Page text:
Yosemite National Park is one of the United States most popular, and beautiful places. The peaks in the valley are iconic, and recognizable the world over. It’s not a shock that it brings in photographers from around the world to capture a slice of its beauty. Winter is one of the special times in the park. There’s just something about the granite and snow mixture that makes photography all the more amazing!
I met our group of photographers in El Portal at the Yosemite View Lodge for a Friday orientation to get to know each other, and go over a little bit more about what to expect from our weekend. Everyone was excited to get out in the morning so we kept it brief so everyone could get a good night's sleep and met Saturday morning pre sunrise to head into the park.
Our first stop was along the Merced River. The valley floor still had a good foot or more of snow on it from the huge storms the week prior. We had some fun sliding down the banks to get into position for our first shoot. The rivers’ edge often has amazing textures and ice patterns in winter which are perfect for framing and foreground interest for our shots of El Capitan which looms over us across the river. I helped the group find some nice foreground and they quickly went to work on their compositions. This scene is massive, so only the widest angle lenses will capture it all, and the shots they captured were really beautiful. The ice and snow really make for some aesthetically pleasing shots.
The large snowfall in the early part of the month allowed the waterfalls to start up again from their fall and early winter dry spell. We moved along to the swinging bridge area to photograph some reflections of upper yosemite falls. The whole waterfall is over 1400 feet tall, so it’s easily one of the tallest in the world, and man is it impressive! The photos were great, for sure, but just standing there looking at the massive drop is really impressive.
All the cold snow walking takes a toll, and everyone agreed we needed coffee and breakfast. These morning breakfasts are always fun for getting to know one another and talk more about photography. After breakfast we made a short stop to shoot some reflections in a pool of snowmelt before heading back to the hotel for lunch break.
That afternoon we made our return to the park, stopping first to photograph Bridal Veil Falls. This waterfall is really pretty and we found a nice little frame in the pine trees to give it a nice added element of depth. The real goal for the evening is sunset at Tunnel View, one of the most iconic vistas in the whole park. This place can fill up quickly, so we arrived early and got the best places along the wall. The overcast weather from the morning was burning off, leaving us with a wonderful light show for the entirety of the sunset. I encouraged the group to shoot a variety of different compositions from the close up, to vertical, to horizontal, and pano style images. It was a great way to finish up our first day.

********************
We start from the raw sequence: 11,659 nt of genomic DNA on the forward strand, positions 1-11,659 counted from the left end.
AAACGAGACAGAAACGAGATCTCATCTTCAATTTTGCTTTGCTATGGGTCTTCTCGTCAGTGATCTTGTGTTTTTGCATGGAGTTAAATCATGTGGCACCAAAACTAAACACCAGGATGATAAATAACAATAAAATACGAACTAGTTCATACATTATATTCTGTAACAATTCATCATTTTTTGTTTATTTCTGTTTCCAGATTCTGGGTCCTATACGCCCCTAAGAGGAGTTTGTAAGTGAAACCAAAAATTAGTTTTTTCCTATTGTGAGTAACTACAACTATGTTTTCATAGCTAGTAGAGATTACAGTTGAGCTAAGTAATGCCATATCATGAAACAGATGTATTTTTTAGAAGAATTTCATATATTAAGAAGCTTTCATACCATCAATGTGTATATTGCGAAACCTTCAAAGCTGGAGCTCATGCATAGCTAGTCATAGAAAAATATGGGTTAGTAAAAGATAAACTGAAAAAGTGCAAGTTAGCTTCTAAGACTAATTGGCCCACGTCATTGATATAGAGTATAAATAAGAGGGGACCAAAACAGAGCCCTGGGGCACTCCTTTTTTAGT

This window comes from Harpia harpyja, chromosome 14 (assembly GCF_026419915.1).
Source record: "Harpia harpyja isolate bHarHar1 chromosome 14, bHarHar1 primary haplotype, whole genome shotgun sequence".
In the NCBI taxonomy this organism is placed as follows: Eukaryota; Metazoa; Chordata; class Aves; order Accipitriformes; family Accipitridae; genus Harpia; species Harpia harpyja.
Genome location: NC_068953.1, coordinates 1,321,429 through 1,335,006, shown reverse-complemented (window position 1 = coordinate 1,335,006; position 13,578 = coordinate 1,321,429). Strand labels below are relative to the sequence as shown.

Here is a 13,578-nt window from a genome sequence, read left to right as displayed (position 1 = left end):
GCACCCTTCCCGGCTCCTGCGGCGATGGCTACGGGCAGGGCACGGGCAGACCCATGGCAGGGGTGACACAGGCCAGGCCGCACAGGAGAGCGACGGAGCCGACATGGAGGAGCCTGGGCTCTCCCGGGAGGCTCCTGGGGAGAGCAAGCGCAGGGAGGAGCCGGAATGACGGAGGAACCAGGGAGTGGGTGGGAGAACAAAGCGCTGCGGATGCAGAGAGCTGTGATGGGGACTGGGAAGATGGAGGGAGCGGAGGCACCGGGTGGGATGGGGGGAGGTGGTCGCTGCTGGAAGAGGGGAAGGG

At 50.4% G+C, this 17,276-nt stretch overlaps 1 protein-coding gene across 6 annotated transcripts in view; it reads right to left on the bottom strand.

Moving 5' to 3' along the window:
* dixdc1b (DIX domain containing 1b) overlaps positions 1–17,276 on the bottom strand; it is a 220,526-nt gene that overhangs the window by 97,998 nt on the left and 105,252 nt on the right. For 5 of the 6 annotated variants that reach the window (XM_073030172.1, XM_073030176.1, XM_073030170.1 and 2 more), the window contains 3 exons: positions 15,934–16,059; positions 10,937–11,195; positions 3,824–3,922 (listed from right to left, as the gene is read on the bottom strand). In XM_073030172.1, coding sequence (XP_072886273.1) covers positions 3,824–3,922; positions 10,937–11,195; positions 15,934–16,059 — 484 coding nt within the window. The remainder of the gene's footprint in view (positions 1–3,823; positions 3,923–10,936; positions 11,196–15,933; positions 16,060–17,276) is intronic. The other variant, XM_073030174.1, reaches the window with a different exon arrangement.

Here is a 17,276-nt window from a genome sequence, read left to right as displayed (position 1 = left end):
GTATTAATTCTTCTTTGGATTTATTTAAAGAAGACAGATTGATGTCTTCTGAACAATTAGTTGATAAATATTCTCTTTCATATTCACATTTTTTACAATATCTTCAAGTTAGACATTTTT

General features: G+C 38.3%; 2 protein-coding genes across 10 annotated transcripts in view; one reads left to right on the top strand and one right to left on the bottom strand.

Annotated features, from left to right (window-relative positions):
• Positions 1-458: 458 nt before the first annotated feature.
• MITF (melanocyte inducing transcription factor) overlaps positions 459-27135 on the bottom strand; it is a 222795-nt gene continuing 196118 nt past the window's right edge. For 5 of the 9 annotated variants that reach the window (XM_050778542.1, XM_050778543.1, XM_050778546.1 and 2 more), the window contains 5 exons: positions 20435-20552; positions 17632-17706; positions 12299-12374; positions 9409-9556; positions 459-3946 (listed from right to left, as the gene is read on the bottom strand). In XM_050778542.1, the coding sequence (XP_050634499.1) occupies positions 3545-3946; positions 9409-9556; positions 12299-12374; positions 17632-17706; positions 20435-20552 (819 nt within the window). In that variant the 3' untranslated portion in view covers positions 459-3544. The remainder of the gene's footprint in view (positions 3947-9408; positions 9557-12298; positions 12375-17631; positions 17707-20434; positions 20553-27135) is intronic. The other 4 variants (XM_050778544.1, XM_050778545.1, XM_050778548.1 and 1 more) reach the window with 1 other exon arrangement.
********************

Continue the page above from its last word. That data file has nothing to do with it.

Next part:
The next morning we were back at it again. We stopped along the Merced River to get a different view of El Capitan, and the 3 Brothers. The light was beautiful, the overcast was gone, and pastel pinks and orange clouds really helped make a beautiful, subtle sunrise. We found a cool little nook in the river with snowy foregrounds and perfect reflections. Even the local duck knew not to mess with this reflection!
After our River stop it was time to visit Lower Yosemite Falls. This time of year there’s usually a nice flow in the falls, and not too much mist. so moving closer to find rapids for foreground interest is possible. There’s also some wonderful rainbow mist in the morning sunshine. The mist is hypnotic, casting a spell that will force you to take no less than 335 shots of it. It’s a favorite location for sure.
The early part of our afternoon we spent processing and looking over images. It’s fun to see what others have captured, and maybe learn a thing or two about processing. We all have different styles and methods, so it’s awesome to see and share with a group.
That evening we moved back into the park to shoot a unique view of Half-Dome. The light was amazing in the late afternoon, and this little bed in the river offers some nice reflections. For sunset we stopped at Valley View, another of the big iconic vistas in the park. This spot is always changing. Trees seem to get stuck here on their way down river in the spring, and every year there’s different foreground options and compositions possible. The ice here was pretty slippery, so most of the group found their spot and hung there until the sunset had ended. The light on the mountains was amazing. There’s no peak quite like El Capitan for holding an alpine glow late into the evening. Even when the light is subtle, it’s still awesome!
Time flew by this weekend. The group was awesome, and everyone came away with some really nice images. We spent some time over breakfast looking at Ansel Adams’ work, and while there’s no substitute for the original Yosemite Photography guru, I think we did a good job of making some really nice images for our own collection.
Until Next Time,
Brian and the rest of the Aperture Academy Team!
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